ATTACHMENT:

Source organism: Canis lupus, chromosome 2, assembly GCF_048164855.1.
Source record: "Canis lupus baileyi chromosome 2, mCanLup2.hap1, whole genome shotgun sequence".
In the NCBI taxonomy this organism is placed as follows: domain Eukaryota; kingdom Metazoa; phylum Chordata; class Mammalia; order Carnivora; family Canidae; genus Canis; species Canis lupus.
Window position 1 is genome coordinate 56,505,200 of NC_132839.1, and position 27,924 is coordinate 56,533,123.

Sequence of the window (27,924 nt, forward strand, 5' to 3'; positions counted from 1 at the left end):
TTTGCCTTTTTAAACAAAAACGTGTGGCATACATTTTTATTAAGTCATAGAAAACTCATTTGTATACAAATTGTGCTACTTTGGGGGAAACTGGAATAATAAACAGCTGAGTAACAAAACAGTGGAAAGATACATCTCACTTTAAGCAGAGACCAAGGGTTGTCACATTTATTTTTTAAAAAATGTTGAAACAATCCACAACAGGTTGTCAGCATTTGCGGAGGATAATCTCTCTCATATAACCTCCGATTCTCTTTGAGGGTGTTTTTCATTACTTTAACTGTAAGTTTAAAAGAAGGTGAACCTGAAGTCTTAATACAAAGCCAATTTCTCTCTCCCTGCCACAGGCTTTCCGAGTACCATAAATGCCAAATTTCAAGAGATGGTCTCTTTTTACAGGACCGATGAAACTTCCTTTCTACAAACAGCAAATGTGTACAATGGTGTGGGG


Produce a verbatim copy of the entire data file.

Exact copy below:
Source organism: Canis lupus, chromosome 2, assembly GCF_048164855.1.
Source record: "Canis lupus baileyi chromosome 2, mCanLup2.hap1, whole genome shotgun sequence".
In the NCBI taxonomy this organism is placed as follows: domain Eukaryota; kingdom Metazoa; phylum Chordata; class Mammalia; order Carnivora; family Canidae; genus Canis; species Canis lupus.
Window position 1 is genome coordinate 56,505,200 of NC_132839.1, and position 27,924 is coordinate 56,533,123.

Sequence of the window (27,924 nt, forward strand, 5' to 3'; positions counted from 1 at the left end):
TTTGCCTTTTTAAACAAAAACGTGTGGCATACATTTTTATTAAGTCATAGAAAACTCATTTGTATACAAATTGTGCTACTTTGGGGGAAACTGGAATAATAAACAGCTGAGTAACAAAACAGTGGAAAGATACATCTCACTTTAAGCAGAGACCAAGGGTTGTCACATTTATTTTTTAAAAAATGTTGAAACAATCCACAACAGGTTGTCAGCATTTGCGGAGGATAATCTCTCTCATATAACCTCCGATTCTCTTTGAGGGTGTTTTTCATTACTTTAACTGTAAGTTTAAAAGAAGGTGAACCTGAAGTCTTAATACAAAGCCAATTTCTCTCTCCCTGCCACAGGCTTTCCGAGTACCATAAATGCCAAATTTCAAGAGATGGTCTCTTTTTACAGGACCGATGAAACTTCCTTTCTACAAACAGCAAATGTGTACAATGGTGTGGGG